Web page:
->Carolee Williams is running to be Public Service Commissioner for Congressional District 1 in the State of South Carolina. If you want a seasoned civil servant and environmentally concise representative serving on this important public utility oversight panel, contact and encourage your state representatives to support her candidacy. These commissioners are elected by our state congress representatives.
->Charleston Waterkeeper has joined forces with Coastal Conservation League and Southern Environmental Law Center in a federal lawsuit against Frontier Logistics. This shipping company is responsible for polluting Charleston waterways, marshes and beaches with plastic nurdles. Click here for more information.
Learn More About Microplastics in Our Oceans
NOAA Marine Debris Research Blogs on Microplastics
Hot of the Presses! Payton and colleagues' data on microplastics in copepods and other zooplankton in Charleston Harbor, South Carolina
**Care About Plastics in Our Environment? Get Involved!**
Be sure to check out ALL the event pics, art & reflections in our Google photo album.
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 Jambeck, J. R., Geyer, R., Wilcox, C., Siegler, T. R., Perryman, M., Andrady, A., Narayan, R., and K. L. Law. 2015. "Plastic waste inputs from land into the ocean." Science. 347(6223). doi: 10.1126/science.1260352
 "There's Not Just 1 Great Oceanic Garbage Patch - There's 5." Global Citizen. July 25, 2017. https://www.globalcitizen.org/en/content/5-ocean-garbage-patches-plastic-pollution/
 Rochman, C.M., Browne, M.A., Underwood, A.J, van Franeker, J.A., Thompson, R.C., and L.A. Amaral-Zettler. 2016. The ecological impacts of marine debris: unravelling the demonstrated evidence from what is perceived. Ecology. 97(2): 302-312. doi: 10.1890/14-2070.1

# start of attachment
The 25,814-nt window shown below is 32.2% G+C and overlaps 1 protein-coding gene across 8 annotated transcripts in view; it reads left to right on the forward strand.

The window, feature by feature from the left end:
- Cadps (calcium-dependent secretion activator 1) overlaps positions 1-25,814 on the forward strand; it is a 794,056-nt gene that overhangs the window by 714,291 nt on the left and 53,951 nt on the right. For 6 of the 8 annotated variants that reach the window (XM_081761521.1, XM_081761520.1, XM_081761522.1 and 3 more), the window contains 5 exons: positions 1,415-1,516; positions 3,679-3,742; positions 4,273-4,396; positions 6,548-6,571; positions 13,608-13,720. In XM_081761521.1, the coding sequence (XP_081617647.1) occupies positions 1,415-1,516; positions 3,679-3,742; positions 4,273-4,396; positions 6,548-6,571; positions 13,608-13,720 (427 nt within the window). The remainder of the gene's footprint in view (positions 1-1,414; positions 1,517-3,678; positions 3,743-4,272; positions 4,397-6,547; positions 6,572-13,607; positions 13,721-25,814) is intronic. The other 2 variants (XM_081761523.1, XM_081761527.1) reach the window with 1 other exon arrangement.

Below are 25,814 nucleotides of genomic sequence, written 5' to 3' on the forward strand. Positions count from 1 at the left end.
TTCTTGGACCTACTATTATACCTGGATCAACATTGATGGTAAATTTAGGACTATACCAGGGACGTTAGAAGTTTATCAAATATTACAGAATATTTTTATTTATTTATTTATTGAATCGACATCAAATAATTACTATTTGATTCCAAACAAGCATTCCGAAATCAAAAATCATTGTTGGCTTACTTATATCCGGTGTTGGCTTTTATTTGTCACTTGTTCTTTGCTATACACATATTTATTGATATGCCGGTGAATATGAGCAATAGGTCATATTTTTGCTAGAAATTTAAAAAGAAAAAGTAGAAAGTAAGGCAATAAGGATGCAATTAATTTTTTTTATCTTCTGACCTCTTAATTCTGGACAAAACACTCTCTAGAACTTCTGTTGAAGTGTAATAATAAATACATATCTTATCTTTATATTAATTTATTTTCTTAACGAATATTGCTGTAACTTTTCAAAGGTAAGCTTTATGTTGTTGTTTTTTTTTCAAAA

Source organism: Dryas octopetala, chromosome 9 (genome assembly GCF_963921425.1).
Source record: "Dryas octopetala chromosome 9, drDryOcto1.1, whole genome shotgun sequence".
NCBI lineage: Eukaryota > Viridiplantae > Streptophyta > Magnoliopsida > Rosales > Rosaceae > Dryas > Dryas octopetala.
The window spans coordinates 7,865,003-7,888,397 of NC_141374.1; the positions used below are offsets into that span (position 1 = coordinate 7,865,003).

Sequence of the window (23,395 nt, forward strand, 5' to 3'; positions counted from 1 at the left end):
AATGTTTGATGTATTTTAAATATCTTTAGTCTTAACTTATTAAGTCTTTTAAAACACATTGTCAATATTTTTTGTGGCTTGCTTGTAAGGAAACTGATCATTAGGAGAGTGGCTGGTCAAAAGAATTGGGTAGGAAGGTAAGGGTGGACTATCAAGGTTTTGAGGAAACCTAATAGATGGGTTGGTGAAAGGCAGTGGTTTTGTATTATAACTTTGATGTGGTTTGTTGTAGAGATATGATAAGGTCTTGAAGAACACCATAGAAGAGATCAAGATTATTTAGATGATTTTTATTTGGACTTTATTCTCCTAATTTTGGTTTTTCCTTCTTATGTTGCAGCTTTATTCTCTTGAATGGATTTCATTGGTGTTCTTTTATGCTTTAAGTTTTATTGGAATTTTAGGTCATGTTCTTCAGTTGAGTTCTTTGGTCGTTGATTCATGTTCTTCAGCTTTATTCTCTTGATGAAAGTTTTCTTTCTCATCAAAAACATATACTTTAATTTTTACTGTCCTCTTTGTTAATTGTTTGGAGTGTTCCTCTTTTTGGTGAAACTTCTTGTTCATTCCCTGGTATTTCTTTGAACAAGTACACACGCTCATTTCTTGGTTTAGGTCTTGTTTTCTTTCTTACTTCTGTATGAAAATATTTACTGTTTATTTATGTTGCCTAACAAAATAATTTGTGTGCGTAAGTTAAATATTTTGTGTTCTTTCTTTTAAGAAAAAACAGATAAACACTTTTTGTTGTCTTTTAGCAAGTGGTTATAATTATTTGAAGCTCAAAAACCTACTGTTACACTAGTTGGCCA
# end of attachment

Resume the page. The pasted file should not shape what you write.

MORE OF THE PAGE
Desforges, J.P.W., Galbraith, M., Ross, P.S., 2015. Ingestion of microplastics by zooplankton in the northeast Pacific Ocean. Arch. Environ. Contam. Toxicol. 69 (3), 320–333. doi: 10.1007/s00244-015-0172-5
 Moore, C. J. 2008. Synthetic polymers in the marine environment: rapidly increasing long-term threat. Environmental Research. 108: 131-139. doi: 10.1016/j.envres.2008.07.025
 Weinstein, J.E., Crocker, B.K., Gray, A.D., 2016. From macroplastic to microplastic: degradation of high-density polyethylene, polypropylene, and polystyrene in a salt marsh habitat. Environ. Toxicol. Chem. 35 (7), 1632–1640. doi: 10.1002/etc.3432
 Gray, A., Leads, R., Wertz, H., Weinstein, J.E., 2018. Microplastic in two South Carolina estuaries: occurrence, distribution, and composition. Mar. Pollut. Bull. 128C, 223–233.
 National Land Cover Database (2011). https://www.mrlc.gov/data/legends/national-land-cover-database-2011-nlcd2011-legend
 South Carolina Department of Transportation (2015).
 South Carolina Port Authority (2016).
 Andrady, A.L. 2011. Microplastics in the marine environment. Marine Pollution Bulletin. 62(8): 1596-1605. doi: 10.1016/j.marpolbul.2011.05.030
Blog contributors: Kea Payton, Bridget Knutson & Bobbie Lyon